Sira & Payne, Inc. v. Wallace & Riddle

Annotate this Case

484 S.W.2d 559 (1972)

SIRA & PAYNE, INC., Petitioner, v. WALLACE & RIDDLE, a partnership, Respondent.

No. B-3016.

Supreme Court of Texas.

July 12, 1972.

Rehearing Denied October 4, 1972.

Strasburger, Price, Kelton, Martin & Unis, Henry Strasburger and Patrick F. McGowan, Dallas, for petitioner.

Finklea & Finklea, Robert W. Finklea, Dallas, for respondent.

CALVERT, Chief Justice.

This is a suit on an indemnity contract brought by Sira & Payne, Inc., against Wallace & Riddle, a partnership, to recover a sum paid by Sira & Payne in settlement of a suit against it by one Tommie McDonald, *560 an employee of Wallace & Riddle, and expenses incurred in defense of the suit. Both parties moved for summary judgment. The trial court overruled Sira & Payne's motion and granted Wallace & Riddle's motion, and decreed that plaintiff take nothing and that the defendant recover all costs of the suit. The court of civil appeals affirmed. 470 S.W.2d 793. We reverse the judgments of the courts below and remand the case for a conventional trial.

The summary judgment proofs disclose that Sira & Payne, being under contract with the State of Texas for highway construction work, entered into a subcontract with Wallace & Riddle for excavating ditches. McDonald was seriously injured when the walls of a ditch in process of excavation collapsed upon him. He collected workmen's compensation benefits and medical expenses from American Mutual Liability Insurance Company, his employer's insurer; and then he and the insurer sued Sira & Payne and its superintendent, Foy Wardell, for damages for his injuries. Sira & Payne tendered defense of the suit to Wallace & Riddle, who declined. Trial of the suit resulted in a verdict which was set aside by the district judge. Thereafter, Sira & Payne settled McDonald's suit and filed this suit to recover the sum paid in settlement, plus attorneys' fees and other expenses incurred and paid in defense of the suit.

Any right which Sira & Payne may have to contractual indemnity must be found in its contract with Wallace & Riddle, and particularly in section II thereof, which reads:

"Subcontractor agrees to indemnify and hold Contractor harmless from any and all costs or damages arising out of any wrongs or injuries for damages, either real or asserted, claimed against Contractor that may be occasioned by the negligence or fault of Subcontractor, its agents, servants or employees."

It will be noted that Wallace & Riddle agreed to indemnify Sira & Payne only for damages and costs arising out of injuries caused by the indemnitor's negligence or fault, or by the negligence or fault of its agents, servants or employees. The contractual provision is in all material respects identical with provisions in an indemnity contract considered by us in City of Beaumont v. Graham, 441 S.W.2d 829 (Tex. 1969), which decision was given controlling effect in this case by the court of civil appeals.

In Graham, the City of Beaumont contracted for repairs to its water tower, and provided in the agreement that the contractor would indemnify the City from all claims for injuries or damages sustained "on account of any negligent act or fault of CONTRACTOR ...," or "arising out of his acts in connection with the construction of the said improvements, or occasioned by said CONTRACTOR, his agents, servants or employees." A jury found that negligence of both the City and the contractor was a proximate cause of the death of Graham, an employee of the contractor. In a suit by Graham's beneficiaries, we held as a matter of law that in that fact situation the City was not entitled to indemnity from the contractor, saying (441 S.W.2d 838-839):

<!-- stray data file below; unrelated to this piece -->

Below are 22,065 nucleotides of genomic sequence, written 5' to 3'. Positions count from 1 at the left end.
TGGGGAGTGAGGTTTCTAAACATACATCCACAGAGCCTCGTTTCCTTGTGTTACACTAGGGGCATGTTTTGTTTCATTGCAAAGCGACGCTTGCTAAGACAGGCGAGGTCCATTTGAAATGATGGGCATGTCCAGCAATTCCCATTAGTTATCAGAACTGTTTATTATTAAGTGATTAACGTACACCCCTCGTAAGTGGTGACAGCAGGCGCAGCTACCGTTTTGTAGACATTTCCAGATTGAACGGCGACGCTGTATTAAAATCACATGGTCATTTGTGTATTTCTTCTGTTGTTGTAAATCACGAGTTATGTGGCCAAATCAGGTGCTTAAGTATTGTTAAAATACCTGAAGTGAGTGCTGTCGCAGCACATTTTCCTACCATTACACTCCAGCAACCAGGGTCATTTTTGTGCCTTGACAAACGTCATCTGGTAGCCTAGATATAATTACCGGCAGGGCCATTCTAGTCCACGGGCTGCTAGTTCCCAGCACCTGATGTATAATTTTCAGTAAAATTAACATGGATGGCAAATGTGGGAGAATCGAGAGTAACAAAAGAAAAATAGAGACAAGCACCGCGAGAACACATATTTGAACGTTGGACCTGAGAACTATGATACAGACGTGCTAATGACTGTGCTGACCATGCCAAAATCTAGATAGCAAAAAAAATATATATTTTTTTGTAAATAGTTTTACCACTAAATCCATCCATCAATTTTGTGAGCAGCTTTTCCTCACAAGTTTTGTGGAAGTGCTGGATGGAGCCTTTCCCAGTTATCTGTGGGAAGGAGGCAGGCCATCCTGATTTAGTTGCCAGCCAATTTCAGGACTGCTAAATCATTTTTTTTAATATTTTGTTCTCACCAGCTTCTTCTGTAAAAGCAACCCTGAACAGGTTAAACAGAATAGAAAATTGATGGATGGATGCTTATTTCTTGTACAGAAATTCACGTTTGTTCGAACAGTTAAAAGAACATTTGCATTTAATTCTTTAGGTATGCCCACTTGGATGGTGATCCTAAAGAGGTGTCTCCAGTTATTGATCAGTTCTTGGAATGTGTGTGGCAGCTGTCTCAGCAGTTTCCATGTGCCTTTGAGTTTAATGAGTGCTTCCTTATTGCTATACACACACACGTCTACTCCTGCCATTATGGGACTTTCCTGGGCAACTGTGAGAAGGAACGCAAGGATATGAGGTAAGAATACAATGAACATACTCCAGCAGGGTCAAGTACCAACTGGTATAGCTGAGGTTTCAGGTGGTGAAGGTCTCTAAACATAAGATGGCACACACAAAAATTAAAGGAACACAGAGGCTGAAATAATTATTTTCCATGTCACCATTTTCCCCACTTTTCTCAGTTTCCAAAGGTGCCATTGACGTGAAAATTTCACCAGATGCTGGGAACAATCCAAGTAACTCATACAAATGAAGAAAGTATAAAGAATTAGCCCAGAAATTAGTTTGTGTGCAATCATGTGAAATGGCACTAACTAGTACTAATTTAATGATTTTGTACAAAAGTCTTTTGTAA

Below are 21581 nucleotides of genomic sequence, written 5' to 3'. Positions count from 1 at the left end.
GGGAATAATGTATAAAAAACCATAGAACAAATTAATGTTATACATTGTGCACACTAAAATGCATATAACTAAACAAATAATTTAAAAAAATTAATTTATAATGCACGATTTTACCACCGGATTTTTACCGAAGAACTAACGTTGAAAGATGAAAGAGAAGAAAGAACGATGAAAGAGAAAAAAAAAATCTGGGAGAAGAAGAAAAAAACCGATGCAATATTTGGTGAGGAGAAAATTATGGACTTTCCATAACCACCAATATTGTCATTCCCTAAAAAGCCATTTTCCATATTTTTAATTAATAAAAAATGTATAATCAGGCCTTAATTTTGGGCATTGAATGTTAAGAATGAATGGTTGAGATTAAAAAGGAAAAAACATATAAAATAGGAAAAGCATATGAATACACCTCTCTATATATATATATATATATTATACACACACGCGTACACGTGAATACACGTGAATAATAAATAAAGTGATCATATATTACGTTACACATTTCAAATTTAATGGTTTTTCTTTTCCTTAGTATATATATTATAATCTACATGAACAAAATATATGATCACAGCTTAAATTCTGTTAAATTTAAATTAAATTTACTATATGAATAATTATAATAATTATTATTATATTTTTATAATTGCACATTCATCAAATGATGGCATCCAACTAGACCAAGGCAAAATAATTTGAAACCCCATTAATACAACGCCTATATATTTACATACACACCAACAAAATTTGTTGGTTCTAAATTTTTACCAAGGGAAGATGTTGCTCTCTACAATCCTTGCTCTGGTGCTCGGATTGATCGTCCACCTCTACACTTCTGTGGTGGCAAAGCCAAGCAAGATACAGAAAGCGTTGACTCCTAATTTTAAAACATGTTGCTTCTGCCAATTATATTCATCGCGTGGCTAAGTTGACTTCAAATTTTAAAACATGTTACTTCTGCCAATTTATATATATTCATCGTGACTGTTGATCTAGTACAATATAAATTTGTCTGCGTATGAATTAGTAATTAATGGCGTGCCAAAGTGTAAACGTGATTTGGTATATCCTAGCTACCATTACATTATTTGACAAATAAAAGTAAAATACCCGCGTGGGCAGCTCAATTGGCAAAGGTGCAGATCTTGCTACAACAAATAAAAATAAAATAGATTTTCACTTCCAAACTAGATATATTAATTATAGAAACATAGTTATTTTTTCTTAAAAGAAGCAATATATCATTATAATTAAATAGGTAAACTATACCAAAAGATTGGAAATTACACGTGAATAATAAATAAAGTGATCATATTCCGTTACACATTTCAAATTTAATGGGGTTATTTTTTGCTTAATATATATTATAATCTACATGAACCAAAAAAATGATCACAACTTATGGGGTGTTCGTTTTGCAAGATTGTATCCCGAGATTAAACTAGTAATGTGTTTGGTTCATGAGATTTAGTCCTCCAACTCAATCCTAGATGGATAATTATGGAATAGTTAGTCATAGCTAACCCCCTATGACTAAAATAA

"We believe the two provisions ... were only intended to indemnify the contractee-City against damages or claims resulting solely from acts or conduct of Texas Tower [contractor] ... that the language used ... does not evidence an intention of the parties that Texas Tower should indemnify City for the consequences of its own [City's] negligent conduct, or for the consequences of the joint negligence of the parties, or for the consequences of the negligent conduct of City and the non-negligent conduct of Texas Tower."

Our primary purpose in granting a writ in this case was to review the quoted holdings in Graham. Having done so in light of our subsequent opinion in Joe Adams & Son v. McCann Construction *561 Company, 475 S.W.2d 721 (Tex. 1971), we are satisfied that, except for misplaced emphasis, our decision in Graham was correct. In deciding Adams v. McCann, we reiterated the rule earlier expressed in Mitchell's, Inc. v. Friedman, 157 Tex. 424, 303 S.W.2d 775 (1957), and Spence & Howe Construction Co. v. Gulf Oil Corp., 365 S.W.2d 631 (Tex. 1963), that an indemnity agreement will not be held to protect an indemnitee against the consequences of his own negligence unless the obligation is expressed in clear and unequivocal language; and, moreover, the effect of our decision was to hold that parol evidence is not admissible to show that such was the intention of the parties when the obligation is expressed in language which is unclear or equivocal.[1]

Applying the rule in this case, it seems obvious that the contract between the parties does not, in clear and unequivocal language, express an obligation on the part of Wallace & Riddle to indemnity Sira & Payne against the consequences of its own negligence, whether such negligence was the sole proximate cause of McDonald's injuries, or jointly or concurrently with the negligence of Wallace & Riddle or another was only a proximate cause of such injuries. This is so even though in the factual context in which the contract was negotiated and executed there was little or no possibility of liability on the part of the indemnitee, and inclusion of the obligation for indemnity may, for that reason, have been meaningless. Viewed in the context of our decision in McCann, our conclusion as here stated is a sounder basis for our holding in Graham than the one there given, i. e., that the language of the contract there under consideration established, as a matter of law, an intention to indemnify "against damages or claims resulting solely from acts or conduct" of the indemnitor. It follows from our decision in Graham, as here interpreted and in the absence of some other decisive consideration, that Wallace & Riddle are not required by their contract to indemnify Sira & Payne for the consequences of the concurrent negligence of the parties.